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Temporal range: Early
A collage of five fungi (clockwise from top left): a mushroom with a flat red top with white spots and a white stem growing on the ground; a red cup-shaped fungus growing on wood; a stack of green and white moldy bread slices on a plate; a microscopic spherical grey semitransparent cell with a smaller spherical cell beside it; a microscopic view of an elongated cellular structure shaped like a microphone, attached to the larger end is a number of smaller roughly circular elements that collectively form a mass around it
Clockwise from top left:
Scientific classification e
Clade: Obazoa
(unranked): Opisthokonta
Clade: Holomycota
Kingdom: Fungi
(L.) R.T.Moore[1]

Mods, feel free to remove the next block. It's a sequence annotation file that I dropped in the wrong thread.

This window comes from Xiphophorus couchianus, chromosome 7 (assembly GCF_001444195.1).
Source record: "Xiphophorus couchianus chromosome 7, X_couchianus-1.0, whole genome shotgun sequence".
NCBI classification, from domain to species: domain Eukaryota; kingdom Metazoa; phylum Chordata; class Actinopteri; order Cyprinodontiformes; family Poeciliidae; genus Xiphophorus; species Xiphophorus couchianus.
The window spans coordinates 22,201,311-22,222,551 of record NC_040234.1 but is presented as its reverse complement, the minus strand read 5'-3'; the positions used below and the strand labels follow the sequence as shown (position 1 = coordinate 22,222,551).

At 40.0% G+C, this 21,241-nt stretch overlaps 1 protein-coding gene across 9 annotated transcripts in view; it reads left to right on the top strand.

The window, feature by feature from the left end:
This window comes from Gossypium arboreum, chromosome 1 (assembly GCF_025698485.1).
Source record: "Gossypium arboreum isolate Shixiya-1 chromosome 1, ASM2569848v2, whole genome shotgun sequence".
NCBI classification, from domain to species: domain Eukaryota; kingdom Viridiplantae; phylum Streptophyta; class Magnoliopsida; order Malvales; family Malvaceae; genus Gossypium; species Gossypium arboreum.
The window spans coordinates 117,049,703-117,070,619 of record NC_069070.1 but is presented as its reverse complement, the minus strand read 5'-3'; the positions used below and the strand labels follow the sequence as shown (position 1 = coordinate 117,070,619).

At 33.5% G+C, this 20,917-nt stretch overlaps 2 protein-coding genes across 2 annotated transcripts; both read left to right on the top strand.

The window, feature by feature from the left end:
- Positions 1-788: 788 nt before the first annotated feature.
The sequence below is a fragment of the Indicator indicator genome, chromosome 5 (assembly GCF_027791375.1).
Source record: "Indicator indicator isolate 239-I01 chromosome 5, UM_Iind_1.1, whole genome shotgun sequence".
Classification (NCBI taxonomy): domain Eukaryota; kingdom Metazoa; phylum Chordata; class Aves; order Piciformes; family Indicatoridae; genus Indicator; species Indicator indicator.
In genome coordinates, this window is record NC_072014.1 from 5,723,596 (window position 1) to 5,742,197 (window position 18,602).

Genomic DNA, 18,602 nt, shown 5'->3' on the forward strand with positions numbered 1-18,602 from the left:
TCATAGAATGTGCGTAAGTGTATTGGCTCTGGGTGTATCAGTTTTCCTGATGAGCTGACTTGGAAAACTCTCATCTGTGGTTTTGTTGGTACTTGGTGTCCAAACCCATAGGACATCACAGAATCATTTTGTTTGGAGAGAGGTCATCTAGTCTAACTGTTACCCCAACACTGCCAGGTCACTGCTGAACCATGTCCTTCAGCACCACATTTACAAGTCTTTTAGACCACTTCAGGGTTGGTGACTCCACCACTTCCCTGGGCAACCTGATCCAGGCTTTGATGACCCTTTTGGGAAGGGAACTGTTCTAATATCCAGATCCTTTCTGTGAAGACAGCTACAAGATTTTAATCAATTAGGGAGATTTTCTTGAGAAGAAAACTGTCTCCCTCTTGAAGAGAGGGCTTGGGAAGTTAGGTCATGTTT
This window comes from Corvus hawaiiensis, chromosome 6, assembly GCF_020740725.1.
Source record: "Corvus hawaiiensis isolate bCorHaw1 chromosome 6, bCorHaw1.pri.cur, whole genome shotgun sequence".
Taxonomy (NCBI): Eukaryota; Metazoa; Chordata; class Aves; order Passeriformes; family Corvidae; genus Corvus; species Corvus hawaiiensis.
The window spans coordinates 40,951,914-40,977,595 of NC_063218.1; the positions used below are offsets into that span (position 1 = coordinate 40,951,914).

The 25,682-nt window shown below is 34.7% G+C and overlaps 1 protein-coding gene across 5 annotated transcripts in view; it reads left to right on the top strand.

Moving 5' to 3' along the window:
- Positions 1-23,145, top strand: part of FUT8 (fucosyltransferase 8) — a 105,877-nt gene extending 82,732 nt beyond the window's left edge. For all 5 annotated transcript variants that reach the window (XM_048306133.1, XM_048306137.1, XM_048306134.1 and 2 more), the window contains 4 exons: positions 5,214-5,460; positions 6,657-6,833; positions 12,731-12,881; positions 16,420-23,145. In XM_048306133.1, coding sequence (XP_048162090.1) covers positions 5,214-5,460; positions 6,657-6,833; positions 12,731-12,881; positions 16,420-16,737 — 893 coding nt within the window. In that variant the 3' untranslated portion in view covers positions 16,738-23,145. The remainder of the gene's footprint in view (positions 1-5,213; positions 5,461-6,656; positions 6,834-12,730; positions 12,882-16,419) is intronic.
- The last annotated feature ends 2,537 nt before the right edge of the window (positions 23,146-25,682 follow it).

A fungus (

molds, as well as the more familiar mushrooms. These organisms are classified as a kingdom,[4] separately from the other eukaryotic kingdoms, which by one traditional classification include Plantae, Animalia, Protozoa, and Chromista

A characteristic that places fungi in a different kingdom from plants, bacteria, and some protists is

monophyletic group), an interpretation that is also strongly supported by molecular phylogenetics. This fungal group is distinct from the structurally similar myxomycetes (slime molds) and oomycetes (water molds). The discipline of biology devoted to the study of fungi is known as mycology (from the Greek μύκης mykes, mushroom). In the past, mycology was regarded as a branch of botany
, although it is now known fungi are genetically more closely related to animals than to plants.

Abundant worldwide, most fungi are inconspicuous because of the small size of their structures, and their

rice blast disease) or food spoilage can have a large impact on human food supplies
and local economies.

The fungus kingdom encompasses an enormous diversity of



The English word fungus is directly adopted from the

macroscopic structures and morphology of mushrooms and molds;[9] the root is also used in other languages, such as the German Schwamm ('sponge') and Schimmel ('mold').[10]